This may not be a conscious question, but bear with me; Do you think the world values the soul? Do you value your soul? Do others value your soul? Does it feel like it’s broken into little pieces? Are you struggling in a world full of darkness and trouble? Are you struggling with deep questions like this while the world distracts itself with “Dancing with the Stars” and “America’s Got Talent!”? Even though this film is based on a work of literary fiction do you wish you had a place where you could talk about the feelings and ideas it brings up? Somewhere your soul is not fictional but real; where ageing, growing up, responsibilities and stalwartness need not be scary but rather imbued with joy and adventure—a place where your battered, broken soul can be repaired and put back together again?
There is a place like that, a real place, where a real hero fought and conquered death and evil with self sacrifice and love: it’s the Kingdom of God and Christ Jesus is the King, He is the Hero and He is the same yesterday, today and forever. He crushes the serpent’s head and brings eternal life to the body and the soul no matter what your age.
As a film, Harry Potter and the Deathly Hallows Part One is well paced. It’s darker than previous outings and more serious in nature. It has all the hallmarks of a franchise that has grown successfully with its audience and, like the book, has no qualms about tackling heady and challenging themes. It’s better than Harry Potter and the Half-Blood Prince (2009) also by director David Yates, with a much more satisfying ending and more captivating cliffhanger. The actors have settled comfortably into their roles and grown in their craft. The audience in the screening was very receptive and as I left one young man behind me said, “The next one’s going to be epic!”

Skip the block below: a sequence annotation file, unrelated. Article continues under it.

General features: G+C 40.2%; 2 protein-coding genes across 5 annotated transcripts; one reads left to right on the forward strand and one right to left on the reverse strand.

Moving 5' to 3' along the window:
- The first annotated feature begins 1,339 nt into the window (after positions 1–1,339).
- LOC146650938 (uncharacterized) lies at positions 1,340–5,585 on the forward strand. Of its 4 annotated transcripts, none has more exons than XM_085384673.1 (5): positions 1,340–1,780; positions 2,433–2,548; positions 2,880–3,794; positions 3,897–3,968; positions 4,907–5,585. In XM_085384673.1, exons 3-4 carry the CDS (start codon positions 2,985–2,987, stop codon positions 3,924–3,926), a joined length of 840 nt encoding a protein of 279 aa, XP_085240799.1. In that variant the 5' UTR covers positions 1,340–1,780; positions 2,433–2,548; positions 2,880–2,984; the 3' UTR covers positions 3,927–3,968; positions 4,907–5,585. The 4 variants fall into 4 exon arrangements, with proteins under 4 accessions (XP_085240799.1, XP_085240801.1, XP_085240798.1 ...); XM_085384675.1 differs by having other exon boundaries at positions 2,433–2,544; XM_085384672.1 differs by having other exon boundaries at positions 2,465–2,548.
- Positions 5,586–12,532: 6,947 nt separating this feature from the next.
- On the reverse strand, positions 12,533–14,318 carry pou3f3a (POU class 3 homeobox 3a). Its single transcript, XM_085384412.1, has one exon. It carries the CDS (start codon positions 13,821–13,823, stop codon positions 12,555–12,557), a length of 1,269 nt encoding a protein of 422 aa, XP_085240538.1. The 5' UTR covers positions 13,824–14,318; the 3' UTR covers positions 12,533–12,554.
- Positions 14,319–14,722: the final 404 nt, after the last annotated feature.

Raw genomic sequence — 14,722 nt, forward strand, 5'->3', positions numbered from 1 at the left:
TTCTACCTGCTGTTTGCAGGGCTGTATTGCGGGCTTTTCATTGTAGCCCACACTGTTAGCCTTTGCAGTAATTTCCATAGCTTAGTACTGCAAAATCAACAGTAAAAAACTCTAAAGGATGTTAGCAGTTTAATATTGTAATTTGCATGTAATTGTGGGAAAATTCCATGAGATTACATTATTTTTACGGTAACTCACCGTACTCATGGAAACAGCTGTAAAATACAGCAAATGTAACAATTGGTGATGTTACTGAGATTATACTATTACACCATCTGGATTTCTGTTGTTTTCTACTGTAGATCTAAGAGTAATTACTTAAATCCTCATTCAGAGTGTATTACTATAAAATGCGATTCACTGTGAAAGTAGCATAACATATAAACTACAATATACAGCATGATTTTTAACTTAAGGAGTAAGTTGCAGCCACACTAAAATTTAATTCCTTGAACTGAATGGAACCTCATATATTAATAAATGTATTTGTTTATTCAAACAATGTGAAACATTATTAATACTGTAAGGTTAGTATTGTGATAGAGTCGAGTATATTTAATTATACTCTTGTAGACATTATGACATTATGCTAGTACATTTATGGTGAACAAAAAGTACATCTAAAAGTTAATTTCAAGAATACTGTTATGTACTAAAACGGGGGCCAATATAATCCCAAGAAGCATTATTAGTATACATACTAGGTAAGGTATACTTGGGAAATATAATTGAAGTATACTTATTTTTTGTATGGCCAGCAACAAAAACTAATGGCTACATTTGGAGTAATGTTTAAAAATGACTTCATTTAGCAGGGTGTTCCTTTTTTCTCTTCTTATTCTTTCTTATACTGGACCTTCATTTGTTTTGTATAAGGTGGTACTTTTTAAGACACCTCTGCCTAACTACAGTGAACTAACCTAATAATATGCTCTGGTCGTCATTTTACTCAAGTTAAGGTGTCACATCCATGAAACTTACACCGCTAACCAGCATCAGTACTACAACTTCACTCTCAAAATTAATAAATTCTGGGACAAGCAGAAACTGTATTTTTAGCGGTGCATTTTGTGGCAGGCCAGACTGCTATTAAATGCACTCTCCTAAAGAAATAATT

Rev. Ted Giese is associate pastor of Mount Olive Lutheran Church, Regina, Saskatchewan, Canada; a contributor to Reformation Rush Hour on KFUO AM Radio, The Canadian Lutheran and Reporter; and movie reviewer for the “Issues, Etc.” radio program. Follow Pastor Giese on Twitter @RevTedGiese.